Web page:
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— snoozebox: someone: oh good you arent busy me


I was 10 years old when I started to wonder if there was something wrong with me. I realised I was asexual around the same time as my peers realised they weren’t. In late primary school, the boys and girls didn’t want to play together anymore – they ‘fancied’ and wanted to ‘go out’ with each other. I watched girls fighting over boy drama in the cafeteria and wondered what had gotten into everyone.

That’s when I decided I’d attend an all girls’ school under the naive belief that, in the absence of boys, none of the girls would care about sex or dating. I quickly discovered that a same-sex environment had the opposite effect.

By the time I was a teenager, my peers started to wonder what was wrong with me. The sexual frustration was turned up to 100, which made it all the more obvious that I wasn’t reacting the same way as the other teens. While their sexuality was directed towards any nearby boy, a poster of a boy, or even each other, mine wasn’t directed anywhere. And other people wanted to work out why that was more than I did.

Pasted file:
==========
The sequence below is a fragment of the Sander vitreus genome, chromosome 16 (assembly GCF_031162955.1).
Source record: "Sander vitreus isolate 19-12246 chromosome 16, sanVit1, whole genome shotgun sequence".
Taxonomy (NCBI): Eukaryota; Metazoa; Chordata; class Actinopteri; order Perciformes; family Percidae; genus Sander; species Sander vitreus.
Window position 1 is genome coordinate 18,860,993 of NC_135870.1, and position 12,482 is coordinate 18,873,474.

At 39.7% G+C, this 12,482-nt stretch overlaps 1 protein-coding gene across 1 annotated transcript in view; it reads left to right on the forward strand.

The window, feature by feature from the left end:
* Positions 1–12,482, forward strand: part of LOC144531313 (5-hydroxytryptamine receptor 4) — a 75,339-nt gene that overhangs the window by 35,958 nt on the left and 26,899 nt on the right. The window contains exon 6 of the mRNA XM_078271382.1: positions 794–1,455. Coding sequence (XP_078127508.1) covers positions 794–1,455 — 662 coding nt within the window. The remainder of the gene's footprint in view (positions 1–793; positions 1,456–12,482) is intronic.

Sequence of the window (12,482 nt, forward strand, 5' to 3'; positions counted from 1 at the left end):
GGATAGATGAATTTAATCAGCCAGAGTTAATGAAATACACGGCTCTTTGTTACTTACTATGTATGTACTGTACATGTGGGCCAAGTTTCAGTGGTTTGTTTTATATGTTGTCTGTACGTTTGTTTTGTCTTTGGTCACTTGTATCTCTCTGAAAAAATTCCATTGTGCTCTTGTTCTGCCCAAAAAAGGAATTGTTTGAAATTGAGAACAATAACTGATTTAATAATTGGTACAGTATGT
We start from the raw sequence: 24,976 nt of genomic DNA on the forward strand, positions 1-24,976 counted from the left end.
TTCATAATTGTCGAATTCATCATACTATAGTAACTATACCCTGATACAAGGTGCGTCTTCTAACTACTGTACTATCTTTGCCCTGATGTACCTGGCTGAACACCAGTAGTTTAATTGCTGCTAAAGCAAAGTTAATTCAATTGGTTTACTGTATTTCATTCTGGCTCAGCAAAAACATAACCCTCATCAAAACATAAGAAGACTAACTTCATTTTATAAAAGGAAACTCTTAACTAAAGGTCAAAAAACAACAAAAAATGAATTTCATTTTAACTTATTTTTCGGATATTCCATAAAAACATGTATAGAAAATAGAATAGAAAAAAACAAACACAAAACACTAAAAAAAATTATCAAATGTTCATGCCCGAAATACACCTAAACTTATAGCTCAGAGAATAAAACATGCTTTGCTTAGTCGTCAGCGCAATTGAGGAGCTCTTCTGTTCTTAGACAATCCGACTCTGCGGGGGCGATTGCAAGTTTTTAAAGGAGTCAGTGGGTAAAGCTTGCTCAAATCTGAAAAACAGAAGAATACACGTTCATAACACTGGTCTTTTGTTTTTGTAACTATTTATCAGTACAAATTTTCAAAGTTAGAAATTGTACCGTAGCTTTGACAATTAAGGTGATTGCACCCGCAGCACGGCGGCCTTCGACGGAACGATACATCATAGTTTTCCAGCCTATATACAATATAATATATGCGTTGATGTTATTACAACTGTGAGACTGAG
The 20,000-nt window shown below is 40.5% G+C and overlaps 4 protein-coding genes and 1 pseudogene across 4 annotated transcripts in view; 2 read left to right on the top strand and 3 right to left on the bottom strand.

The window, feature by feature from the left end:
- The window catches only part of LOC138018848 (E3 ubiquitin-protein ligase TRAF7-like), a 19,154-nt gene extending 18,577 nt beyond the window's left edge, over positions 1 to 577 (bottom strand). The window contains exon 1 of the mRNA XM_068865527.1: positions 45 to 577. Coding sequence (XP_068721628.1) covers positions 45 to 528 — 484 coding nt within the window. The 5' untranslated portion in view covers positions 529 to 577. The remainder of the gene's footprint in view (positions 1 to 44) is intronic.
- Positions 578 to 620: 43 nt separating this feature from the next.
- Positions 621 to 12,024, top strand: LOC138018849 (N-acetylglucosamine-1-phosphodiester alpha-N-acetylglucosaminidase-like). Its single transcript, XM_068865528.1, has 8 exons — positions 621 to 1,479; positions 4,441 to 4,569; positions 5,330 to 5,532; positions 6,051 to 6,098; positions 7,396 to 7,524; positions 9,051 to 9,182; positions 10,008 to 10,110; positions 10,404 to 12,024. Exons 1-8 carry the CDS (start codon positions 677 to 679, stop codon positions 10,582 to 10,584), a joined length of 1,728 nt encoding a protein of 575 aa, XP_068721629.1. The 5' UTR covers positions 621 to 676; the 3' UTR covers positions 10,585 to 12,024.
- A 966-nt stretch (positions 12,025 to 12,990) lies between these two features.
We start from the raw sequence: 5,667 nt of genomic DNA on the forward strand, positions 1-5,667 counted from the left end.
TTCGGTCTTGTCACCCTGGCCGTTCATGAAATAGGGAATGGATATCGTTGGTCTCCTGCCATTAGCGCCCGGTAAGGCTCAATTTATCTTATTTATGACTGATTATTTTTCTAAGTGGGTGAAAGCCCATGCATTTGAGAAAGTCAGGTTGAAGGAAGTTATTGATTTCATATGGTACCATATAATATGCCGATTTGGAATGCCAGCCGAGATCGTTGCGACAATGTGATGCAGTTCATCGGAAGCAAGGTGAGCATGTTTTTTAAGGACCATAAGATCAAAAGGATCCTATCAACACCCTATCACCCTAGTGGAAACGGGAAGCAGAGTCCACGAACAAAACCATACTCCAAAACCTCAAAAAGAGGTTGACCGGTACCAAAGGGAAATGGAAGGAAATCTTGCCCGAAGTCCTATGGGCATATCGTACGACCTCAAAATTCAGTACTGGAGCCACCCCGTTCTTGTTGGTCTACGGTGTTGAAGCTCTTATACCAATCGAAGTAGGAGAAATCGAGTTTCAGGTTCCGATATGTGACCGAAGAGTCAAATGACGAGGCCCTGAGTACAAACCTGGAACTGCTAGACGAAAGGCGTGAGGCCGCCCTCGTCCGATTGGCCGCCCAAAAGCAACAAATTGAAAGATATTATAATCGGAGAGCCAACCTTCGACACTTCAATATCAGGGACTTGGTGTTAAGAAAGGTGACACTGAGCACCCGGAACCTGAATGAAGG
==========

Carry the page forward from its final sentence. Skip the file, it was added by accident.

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Before believing that it was just my innate sexuality, it was easier to assume that I was gay and in denial. Maybe I was molested as a kid and I’d forgotten about it, but been left with psychological scars. I could be hiding a hidden perversion – my dad asked me whether I was into inanimate objects or children when I told him that I wasn’t attracted to men or women. I might be a psychopath, unable to empathise with people enough to deem them attractive. The theory that held the most weight was that I was ‘mentally stunted’, and I was treated as such. I started to wonder if they were right.


At 15, I learned the word asexual. It was during yet another analysis session of my sexuality at school. I described myself as not being attracted to men or women for the thousandth time, and someone suggested I might be “asexual or something.” With a quick Google search, I realised I wasn’t alone. Asexuality is a term used to describe those who experience a lack of sexual attraction and/or low levels of sexual desire towards others.

It wasn’t a mental or physical disorder, or a personality flaw, or anything related to my appearance or my life experiences. It wasn’t the same as being celibate, or anti-sex, or just being a ‘late bloomer.’ It was a legitimate sexual orientation characterised purely by a lack of sexual attraction or desire, meaning that it had no implications on whether an asexual could masturbate, or actually enjoy sex, or have children, or be in a romantic relationship. There were no limitations, just a way to bring a lot of people under one united umbrella.

I had finally found an answer to everyone’s question… only, no one else knew what the hell I was talking about. Unfortunately, that didn’t stop them from spewing the same ignorant views I had been hearing for years.